Soccer Fans and Sports-Related Spending
Soccer players are big spenders when it comes to sports-related apparel and merchandise, not only for themselves, but also for their kids. They outspend soccer fans in general and also soccer watchers on everything from sports-themed home décor to apparel to food and drink at sporting events. Soccer players spend more on cable TV than sports fans in general (62% more), than soccer fans (37% more), and than soccer watchers (45% more) – watching all the games is a big priority for them!
Soccer Fans: Sports Ads and Sponsorships
So what might be driving the high spending habits of soccer fan groups? Looking at the influence of ads on the soccer fan/player/watcher audience, it is notable that ads of many types are influential to all three of our groups. From social media ads to commercials shown during sports broadcasts to ads in stadiums, our soccer fans, in all forms, are nearly riveted to this content. Over one-third of each of our 3 sports groups say that promotional events at games enhance the experience – compared with 17% for sports fans in general. And nearly one-half (44%) of soccer players say that brand logos on athletes’ jerseys have an influence on them; for soccer fans and soccer watchers, this number is nearly one-third. Still, compared with the 16% of all sports fans who find this particular type of advertising compelling, the opportunities that exist for this market are huge.
And corporate sponsorship of sports does not faze our soccer fan groups either. Over one-half (53%) of our players notice brands worn by athletes during the game – with watchers (48%) and soccer fans (46%) close behind. Similar percentages say that sponsors of sporting events are critical to the success of the sport, and all three groups are more likely to be loyal to sponsors, support the sponsors of their favorite team/athlete by purchasing products, and consider a product better if it is supported by their favorite team or athlete.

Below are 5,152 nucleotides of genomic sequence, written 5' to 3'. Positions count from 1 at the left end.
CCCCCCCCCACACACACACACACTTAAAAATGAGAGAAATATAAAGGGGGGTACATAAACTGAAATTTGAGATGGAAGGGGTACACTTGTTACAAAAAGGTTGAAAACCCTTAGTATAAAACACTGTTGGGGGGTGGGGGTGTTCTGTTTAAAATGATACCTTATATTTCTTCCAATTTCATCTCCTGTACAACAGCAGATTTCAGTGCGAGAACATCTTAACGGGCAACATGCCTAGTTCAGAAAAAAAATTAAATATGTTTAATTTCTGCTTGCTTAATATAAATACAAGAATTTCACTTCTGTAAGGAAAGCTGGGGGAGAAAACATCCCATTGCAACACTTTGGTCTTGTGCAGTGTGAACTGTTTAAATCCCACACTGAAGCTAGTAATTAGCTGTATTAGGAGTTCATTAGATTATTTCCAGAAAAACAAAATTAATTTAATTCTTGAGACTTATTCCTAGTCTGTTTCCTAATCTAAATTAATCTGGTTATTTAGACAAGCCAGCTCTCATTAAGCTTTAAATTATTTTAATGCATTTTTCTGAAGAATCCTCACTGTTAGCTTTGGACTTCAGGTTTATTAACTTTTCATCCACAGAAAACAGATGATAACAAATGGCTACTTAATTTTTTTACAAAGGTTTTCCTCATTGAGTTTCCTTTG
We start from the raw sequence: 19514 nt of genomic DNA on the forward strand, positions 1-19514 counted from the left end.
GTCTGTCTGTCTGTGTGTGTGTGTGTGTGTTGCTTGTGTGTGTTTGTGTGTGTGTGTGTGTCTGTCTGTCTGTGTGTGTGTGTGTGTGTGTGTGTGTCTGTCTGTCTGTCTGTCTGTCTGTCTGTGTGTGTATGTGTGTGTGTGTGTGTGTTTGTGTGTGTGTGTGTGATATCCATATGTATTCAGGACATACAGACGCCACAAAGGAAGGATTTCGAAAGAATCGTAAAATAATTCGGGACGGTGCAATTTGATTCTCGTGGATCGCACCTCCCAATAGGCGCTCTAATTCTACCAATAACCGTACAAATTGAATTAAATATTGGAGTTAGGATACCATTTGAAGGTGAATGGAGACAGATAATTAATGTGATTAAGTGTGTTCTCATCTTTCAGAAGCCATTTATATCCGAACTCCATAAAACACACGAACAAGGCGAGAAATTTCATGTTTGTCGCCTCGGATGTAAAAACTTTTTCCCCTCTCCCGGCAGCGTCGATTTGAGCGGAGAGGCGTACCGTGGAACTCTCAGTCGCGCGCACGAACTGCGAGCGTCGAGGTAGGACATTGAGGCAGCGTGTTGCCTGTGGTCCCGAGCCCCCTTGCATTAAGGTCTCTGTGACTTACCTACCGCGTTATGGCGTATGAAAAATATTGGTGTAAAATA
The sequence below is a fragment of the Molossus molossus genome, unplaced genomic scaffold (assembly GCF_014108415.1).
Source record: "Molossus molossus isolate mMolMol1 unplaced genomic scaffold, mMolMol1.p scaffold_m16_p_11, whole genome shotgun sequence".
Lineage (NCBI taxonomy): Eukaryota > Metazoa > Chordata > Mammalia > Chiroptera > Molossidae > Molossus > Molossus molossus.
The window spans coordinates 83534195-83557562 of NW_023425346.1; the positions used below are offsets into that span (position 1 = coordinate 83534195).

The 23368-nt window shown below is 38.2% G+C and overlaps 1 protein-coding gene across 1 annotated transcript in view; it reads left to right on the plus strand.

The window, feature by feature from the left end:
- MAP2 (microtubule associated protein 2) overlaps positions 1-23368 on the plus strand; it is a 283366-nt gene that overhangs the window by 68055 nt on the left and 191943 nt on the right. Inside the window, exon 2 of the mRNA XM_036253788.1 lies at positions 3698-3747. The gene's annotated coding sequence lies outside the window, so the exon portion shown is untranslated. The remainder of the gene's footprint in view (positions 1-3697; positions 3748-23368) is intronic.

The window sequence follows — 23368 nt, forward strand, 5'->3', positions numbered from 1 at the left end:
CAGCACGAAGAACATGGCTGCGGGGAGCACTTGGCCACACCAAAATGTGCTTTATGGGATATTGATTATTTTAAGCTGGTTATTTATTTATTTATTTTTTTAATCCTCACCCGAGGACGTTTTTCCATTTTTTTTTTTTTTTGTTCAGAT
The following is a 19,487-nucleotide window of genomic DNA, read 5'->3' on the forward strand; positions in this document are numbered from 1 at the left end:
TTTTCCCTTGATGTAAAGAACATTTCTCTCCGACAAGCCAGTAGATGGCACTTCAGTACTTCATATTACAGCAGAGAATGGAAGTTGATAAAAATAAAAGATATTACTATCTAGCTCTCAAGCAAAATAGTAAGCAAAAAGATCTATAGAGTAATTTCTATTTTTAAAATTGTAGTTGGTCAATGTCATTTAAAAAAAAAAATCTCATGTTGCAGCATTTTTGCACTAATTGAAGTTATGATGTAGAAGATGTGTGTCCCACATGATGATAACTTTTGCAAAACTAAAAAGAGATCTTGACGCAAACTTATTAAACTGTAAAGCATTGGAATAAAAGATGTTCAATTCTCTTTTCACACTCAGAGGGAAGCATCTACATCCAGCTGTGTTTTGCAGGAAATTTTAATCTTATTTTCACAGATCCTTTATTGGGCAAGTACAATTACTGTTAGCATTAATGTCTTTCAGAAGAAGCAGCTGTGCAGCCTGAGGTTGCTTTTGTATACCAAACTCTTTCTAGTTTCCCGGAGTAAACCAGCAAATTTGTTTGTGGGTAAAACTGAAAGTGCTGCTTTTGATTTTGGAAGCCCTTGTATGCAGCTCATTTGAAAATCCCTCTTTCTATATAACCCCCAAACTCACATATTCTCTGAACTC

Soccer Fans: Sports Attitudes
But beyond sponsorships and advertising, sports have an overall positive influence on the lives of sports fans – especially soccer fans. 74% of soccer fans and players (and 77% of watchers) say that sports can bring people from different walks of life together – and generations of families too can share this passion. Almost one-half of our three groups say that sports have provided them a foundation for lifelong friendships (fans: 47%, players: 50%, and watchers: 50%) as well as helping define who they are. For soccer fans, being a sports fan is a joy – they will cheer for their favorite team no matter how they are doing (68%), will watch for the surprise of the results (66%), and say that it helps them escape the daily grind of work and life (61%). Sporting events provide a social outlet, enable strange superstitions and rituals (players: 33%), and provide an outlet to indulge one’s competitive instincts while building a foundation of cooperation and partnership with others.
To get more comprehensive insights into American sports fans, contact us about our Sports Fan and Engagement Study today.